On Upgrading to Full-Frame Cameras

In general, having switched to full-frame camera gear recently, I'd say that the biggest differences I've found are that:

  • I'm much less likely to "miss" a shot for purely technical reasons (e.g. missed focus, blurry shot, blown highlights/blocked shadows, too noisy)

  • The images are marginally sharper, larger, and usually require very little processing to get to where I want them

  • The camera gear does a much better job at just getting out of the way and letting me focus on the image I'm trying to capture

What's in my Camera Bag 2018

Since three or four people have recently asked me about it, I figured I'd make a quick post about the gear I'm currently using for nature and travel photography. This isn’t every piece of kit I own, but represents most of what I might take with me out shooting these days and covers a wide variety of settings and conditions. I'll do my best to keep the list updated, but if you have any specific questions, definitely reach out and I'll see if I can answer them.

Denver After Dark

Over the course of a few days earlier this year, I explored around a small part of downtown Denver to see what I could find and what kinds of photographs I might be able to make. Heavily inspired by a handful of street photographers like Craig Whitehead and Joshua Jackson, I was drawn to the lights and shadows of the city after dark.

This is a pretty new style of photography for me and I found it quite challenging, but also refreshingly fun to be able to approach it with a beginner's mind again. In addition to pushing my comfort zone by branching into other genres of photography a bit, I'm also working to focus on larger bodies of work––series of images that work together––rather than just single images. Those might take the form of a book or zine or short photo essay or something else in between.

With that in mind, here's a series of 12 images from those wanderings titled "Denver After Dark." Hope you enjoy.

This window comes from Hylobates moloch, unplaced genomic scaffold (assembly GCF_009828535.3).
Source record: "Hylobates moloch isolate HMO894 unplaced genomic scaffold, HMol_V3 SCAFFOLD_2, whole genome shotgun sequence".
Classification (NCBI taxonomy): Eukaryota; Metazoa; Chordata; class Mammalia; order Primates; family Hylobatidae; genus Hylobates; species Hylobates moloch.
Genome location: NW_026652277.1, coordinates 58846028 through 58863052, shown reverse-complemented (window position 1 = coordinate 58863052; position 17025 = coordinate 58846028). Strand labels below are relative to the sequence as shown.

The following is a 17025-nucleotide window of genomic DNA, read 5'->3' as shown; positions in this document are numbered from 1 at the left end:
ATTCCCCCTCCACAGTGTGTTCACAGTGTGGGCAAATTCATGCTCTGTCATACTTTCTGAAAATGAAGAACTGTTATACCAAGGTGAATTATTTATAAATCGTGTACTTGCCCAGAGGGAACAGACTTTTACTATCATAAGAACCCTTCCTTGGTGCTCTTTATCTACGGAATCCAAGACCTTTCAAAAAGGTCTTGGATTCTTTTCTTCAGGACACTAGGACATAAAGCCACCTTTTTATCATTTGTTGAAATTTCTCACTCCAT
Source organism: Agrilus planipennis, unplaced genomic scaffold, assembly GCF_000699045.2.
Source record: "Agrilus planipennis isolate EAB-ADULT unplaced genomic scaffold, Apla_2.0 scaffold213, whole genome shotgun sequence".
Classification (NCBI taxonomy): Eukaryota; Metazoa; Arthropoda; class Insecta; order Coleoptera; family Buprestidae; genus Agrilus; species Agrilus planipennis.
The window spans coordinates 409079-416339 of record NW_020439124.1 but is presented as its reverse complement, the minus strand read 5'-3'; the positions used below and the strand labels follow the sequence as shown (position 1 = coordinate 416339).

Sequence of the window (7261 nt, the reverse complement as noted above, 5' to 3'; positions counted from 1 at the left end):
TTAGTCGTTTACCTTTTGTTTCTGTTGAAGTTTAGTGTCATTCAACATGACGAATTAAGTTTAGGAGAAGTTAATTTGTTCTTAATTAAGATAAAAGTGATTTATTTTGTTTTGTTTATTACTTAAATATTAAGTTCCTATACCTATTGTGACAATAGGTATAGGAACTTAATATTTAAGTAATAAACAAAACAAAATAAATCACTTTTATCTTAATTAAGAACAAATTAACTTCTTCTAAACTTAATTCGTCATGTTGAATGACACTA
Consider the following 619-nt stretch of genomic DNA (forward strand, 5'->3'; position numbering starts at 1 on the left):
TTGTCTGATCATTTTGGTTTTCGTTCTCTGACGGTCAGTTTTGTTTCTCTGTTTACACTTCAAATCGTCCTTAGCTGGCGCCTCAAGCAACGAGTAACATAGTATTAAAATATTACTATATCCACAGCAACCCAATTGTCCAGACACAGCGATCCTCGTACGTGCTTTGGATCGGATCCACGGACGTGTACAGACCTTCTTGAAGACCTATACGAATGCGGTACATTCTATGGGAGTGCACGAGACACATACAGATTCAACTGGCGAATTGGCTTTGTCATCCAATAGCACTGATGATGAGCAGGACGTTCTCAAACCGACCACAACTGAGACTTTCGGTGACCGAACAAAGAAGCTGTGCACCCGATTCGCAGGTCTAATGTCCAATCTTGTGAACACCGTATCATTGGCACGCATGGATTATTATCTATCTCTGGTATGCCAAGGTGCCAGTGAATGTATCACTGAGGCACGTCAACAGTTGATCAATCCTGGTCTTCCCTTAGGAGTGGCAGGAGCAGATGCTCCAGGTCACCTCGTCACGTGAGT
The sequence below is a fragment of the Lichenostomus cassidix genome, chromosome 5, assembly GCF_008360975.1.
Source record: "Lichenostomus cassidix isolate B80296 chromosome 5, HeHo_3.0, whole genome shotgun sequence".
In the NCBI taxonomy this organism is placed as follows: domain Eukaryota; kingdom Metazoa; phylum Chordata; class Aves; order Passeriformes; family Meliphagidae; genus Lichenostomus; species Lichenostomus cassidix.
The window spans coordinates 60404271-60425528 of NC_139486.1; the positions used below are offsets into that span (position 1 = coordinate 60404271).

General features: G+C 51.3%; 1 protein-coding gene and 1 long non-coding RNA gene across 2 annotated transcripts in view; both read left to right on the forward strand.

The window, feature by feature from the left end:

Reconsidering Our Media Consumption

If we were to rethink how we consume media (social media, news, podcasts, magazines, etc.) and customize the platforms and content to fit our needs, what might that look like? 

  • What do you like/dislike about the media platforms you currently use?

  • Who would you regularly want to hear from?

  • How often? 

  • What kind of stuff do you want to see/read/hear?

  • Do you want someone else to curate it for you or do you want to pick the individual creators you follow yourself? Some of both?

  • Would there be ads? If not, how much would you be willing to pay for the content?

  • Online? In print? Some of both?

Is there any way to move closer to that?

A Comprehensive Beginner Landscape Photography Kit for $797: My Specific Gear Recommendations

Earlier this year I dropped and broke my full-frame Sony a7rii camera. Ouch...

While it was in the shop being fixed, I had to go back to using my older, more basic camera setup. And you know? It did a pretty damn good job. Now, that's not to say that I'll be selling all of my prized full-frame gear, but I do think the Sony a6000 is possibly the best value for your money when starting out in landscape and travel photography. 

With that in mind, I decided it might be helpful to put together my specific recommendations for a complete gear list for getting started with landscape and travel photography that won't totally break the bank, but can still result in really high-quality images. If you buy some of this used, you can get it all for about the price of a new smartphone. I buy used equipment all the time and have never had any issues. At the end, I'll make some recommendations for upgrades and optional accessories to consider as well if you have room in the budget, but they're definitely not necessary.